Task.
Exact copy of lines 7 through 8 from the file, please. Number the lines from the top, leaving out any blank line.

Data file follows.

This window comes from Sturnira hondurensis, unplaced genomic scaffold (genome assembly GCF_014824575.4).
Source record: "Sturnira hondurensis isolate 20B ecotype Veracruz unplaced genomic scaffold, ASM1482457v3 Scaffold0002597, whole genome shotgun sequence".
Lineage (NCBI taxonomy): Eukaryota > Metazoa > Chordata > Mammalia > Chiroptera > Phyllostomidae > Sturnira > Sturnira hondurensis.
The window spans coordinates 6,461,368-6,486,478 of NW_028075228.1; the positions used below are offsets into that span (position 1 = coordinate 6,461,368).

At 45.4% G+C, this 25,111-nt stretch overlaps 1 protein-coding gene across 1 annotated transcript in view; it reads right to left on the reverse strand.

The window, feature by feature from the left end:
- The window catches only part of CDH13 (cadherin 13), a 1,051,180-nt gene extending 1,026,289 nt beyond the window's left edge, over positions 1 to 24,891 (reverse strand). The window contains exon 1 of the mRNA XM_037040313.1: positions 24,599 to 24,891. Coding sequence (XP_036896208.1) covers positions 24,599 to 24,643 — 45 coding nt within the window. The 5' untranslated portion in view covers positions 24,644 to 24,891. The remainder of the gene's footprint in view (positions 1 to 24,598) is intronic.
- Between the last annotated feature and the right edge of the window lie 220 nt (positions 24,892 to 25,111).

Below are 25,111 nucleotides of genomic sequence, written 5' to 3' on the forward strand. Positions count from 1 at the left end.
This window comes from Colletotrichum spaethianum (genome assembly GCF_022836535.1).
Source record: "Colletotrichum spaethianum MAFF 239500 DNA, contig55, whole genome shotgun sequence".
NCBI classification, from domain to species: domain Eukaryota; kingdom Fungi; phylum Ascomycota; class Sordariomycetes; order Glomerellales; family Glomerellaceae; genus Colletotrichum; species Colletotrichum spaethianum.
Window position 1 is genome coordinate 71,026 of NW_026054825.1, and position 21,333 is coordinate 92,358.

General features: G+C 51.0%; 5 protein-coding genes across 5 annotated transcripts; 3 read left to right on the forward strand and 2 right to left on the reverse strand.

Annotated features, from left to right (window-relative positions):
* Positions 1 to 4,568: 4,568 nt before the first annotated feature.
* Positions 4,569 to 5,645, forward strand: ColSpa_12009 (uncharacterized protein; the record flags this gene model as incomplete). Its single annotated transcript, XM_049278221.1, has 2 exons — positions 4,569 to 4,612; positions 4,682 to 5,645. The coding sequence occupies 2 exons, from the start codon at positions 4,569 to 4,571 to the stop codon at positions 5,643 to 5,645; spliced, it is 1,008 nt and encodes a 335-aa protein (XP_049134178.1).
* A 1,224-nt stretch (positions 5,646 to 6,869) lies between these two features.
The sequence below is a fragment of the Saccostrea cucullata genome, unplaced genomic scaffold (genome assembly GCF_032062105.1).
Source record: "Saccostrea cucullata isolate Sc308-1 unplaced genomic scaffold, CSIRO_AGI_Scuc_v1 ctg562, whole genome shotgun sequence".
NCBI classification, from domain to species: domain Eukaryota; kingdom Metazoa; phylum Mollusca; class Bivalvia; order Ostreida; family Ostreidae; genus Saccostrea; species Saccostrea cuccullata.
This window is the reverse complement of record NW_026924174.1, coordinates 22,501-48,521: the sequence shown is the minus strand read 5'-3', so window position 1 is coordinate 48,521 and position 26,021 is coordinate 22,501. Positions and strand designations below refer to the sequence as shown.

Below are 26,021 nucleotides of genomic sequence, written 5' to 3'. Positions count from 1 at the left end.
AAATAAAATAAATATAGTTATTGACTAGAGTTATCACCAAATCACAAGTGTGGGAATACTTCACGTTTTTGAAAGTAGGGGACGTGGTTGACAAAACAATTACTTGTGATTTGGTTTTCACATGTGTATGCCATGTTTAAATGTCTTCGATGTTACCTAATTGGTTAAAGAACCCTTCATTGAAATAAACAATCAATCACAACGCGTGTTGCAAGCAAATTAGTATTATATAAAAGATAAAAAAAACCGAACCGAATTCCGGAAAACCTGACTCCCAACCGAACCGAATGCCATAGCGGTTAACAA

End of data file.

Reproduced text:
- The window catches only part of CDH13 (cadherin 13), a 1,051,180-nt gene extending 1,026,289 nt beyond the window's left edge, over positions 1 to 24,891 (reverse strand). The window contains exon 1 of the mRNA XM_037040313.1: positions 24,599 to 24,891. Coding sequence (XP_036896208.1) covers positions 24,599 to 24,643 — 45 coding nt within the window. The 5' untranslated portion in view covers positions 24,644 to 24,891. The remainder of the gene's footprint in view (positions 1 to 24,598) is intronic.
- Between the last annotated feature and the right edge of the window lie 220 nt (positions 24,892 to 25,111).